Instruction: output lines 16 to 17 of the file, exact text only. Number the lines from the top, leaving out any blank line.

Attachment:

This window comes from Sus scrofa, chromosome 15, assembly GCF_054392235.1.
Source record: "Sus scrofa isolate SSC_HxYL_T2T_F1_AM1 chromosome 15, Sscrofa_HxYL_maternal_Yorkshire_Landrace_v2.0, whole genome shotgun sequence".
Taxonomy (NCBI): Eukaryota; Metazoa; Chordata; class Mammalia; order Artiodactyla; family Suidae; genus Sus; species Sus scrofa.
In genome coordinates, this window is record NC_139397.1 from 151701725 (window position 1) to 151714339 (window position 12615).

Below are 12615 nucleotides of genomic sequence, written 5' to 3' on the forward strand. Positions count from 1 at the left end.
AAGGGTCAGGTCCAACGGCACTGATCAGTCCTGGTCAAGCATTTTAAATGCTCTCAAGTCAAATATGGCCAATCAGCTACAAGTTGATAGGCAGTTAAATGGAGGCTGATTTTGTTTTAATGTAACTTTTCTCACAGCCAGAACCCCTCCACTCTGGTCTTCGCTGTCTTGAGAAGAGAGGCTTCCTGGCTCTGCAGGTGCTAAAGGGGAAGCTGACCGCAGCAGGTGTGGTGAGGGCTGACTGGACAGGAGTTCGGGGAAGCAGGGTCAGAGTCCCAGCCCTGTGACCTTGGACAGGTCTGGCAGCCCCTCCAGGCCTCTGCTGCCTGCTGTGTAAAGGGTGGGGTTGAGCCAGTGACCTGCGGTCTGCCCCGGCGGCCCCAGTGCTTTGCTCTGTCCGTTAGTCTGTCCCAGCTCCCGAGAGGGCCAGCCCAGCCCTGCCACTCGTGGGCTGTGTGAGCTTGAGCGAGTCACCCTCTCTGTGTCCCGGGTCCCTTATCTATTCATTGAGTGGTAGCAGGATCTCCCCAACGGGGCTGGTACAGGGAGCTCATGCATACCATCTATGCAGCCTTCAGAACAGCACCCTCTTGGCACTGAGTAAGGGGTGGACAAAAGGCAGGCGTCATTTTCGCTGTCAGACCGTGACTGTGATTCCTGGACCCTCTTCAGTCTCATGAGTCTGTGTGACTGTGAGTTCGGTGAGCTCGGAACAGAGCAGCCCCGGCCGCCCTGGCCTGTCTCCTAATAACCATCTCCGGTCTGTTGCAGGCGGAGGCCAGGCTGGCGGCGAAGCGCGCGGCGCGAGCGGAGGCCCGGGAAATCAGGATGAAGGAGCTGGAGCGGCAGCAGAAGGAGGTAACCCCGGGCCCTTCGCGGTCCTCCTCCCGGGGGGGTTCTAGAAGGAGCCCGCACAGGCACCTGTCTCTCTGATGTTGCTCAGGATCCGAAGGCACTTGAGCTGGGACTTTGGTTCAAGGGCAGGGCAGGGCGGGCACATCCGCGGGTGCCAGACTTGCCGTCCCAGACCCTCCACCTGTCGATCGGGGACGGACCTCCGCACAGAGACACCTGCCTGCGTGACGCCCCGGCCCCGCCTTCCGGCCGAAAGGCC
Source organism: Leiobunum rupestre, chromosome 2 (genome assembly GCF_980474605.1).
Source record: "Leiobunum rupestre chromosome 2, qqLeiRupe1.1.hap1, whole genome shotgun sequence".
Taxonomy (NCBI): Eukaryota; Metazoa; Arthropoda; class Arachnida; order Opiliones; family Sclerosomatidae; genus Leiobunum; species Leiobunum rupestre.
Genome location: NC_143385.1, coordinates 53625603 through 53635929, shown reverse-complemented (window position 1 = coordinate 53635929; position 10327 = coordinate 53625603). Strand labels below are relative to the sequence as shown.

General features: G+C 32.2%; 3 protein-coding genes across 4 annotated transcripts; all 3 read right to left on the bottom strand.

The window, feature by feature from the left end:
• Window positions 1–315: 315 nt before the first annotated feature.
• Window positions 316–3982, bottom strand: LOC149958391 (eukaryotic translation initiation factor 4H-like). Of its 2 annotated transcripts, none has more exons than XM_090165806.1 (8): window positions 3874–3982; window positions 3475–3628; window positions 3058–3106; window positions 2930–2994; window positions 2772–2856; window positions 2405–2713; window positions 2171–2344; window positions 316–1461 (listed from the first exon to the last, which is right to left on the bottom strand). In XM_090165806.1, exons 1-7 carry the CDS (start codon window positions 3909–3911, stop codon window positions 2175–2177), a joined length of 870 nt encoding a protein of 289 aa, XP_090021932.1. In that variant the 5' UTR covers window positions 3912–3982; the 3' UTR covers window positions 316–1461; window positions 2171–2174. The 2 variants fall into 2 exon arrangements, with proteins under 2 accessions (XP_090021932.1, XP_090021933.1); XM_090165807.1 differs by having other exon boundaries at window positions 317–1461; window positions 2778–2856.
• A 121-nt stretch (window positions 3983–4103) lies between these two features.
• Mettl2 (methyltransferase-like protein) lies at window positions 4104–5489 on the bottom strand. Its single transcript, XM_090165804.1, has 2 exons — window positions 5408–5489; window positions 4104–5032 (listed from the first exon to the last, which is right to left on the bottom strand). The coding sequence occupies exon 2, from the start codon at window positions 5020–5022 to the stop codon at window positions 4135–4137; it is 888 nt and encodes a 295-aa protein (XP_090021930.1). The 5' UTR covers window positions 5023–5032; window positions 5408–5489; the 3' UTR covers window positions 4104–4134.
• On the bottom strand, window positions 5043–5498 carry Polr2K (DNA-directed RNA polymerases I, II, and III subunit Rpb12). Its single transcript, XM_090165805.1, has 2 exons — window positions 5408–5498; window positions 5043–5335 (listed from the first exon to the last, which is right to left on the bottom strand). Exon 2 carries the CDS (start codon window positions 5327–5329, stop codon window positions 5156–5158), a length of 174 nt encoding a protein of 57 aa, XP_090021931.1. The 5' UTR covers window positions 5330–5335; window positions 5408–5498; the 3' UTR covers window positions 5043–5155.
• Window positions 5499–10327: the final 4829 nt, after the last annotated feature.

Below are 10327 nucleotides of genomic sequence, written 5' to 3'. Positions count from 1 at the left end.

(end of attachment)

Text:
• Mettl2 (methyltransferase-like protein) lies at window positions 4104–5489 on the bottom strand. Its single transcript, XM_090165804.1, has 2 exons — window positions 5408–5489; window positions 4104–5032 (listed from the first exon to the last, which is right to left on the bottom strand). The coding sequence occupies exon 2, from the start codon at window positions 5020–5022 to the stop codon at window positions 4135–4137; it is 888 nt and encodes a 295-aa protein (XP_090021930.1). The 5' UTR covers window positions 5023–5032; window positions 5408–5489; the 3' UTR covers window positions 4104–4134.
• On the bottom strand, window positions 5043–5498 carry Polr2K (DNA-directed RNA polymerases I, II, and III subunit Rpb12). Its single transcript, XM_090165805.1, has 2 exons — window positions 5408–5498; window positions 5043–5335 (listed from the first exon to the last, which is right to left on the bottom strand). Exon 2 carries the CDS (start codon window positions 5327–5329, stop codon window positions 5156–5158), a length of 174 nt encoding a protein of 57 aa, XP_090021931.1. The 5' UTR covers window positions 5330–5335; window positions 5408–5498; the 3' UTR covers window positions 5043–5155.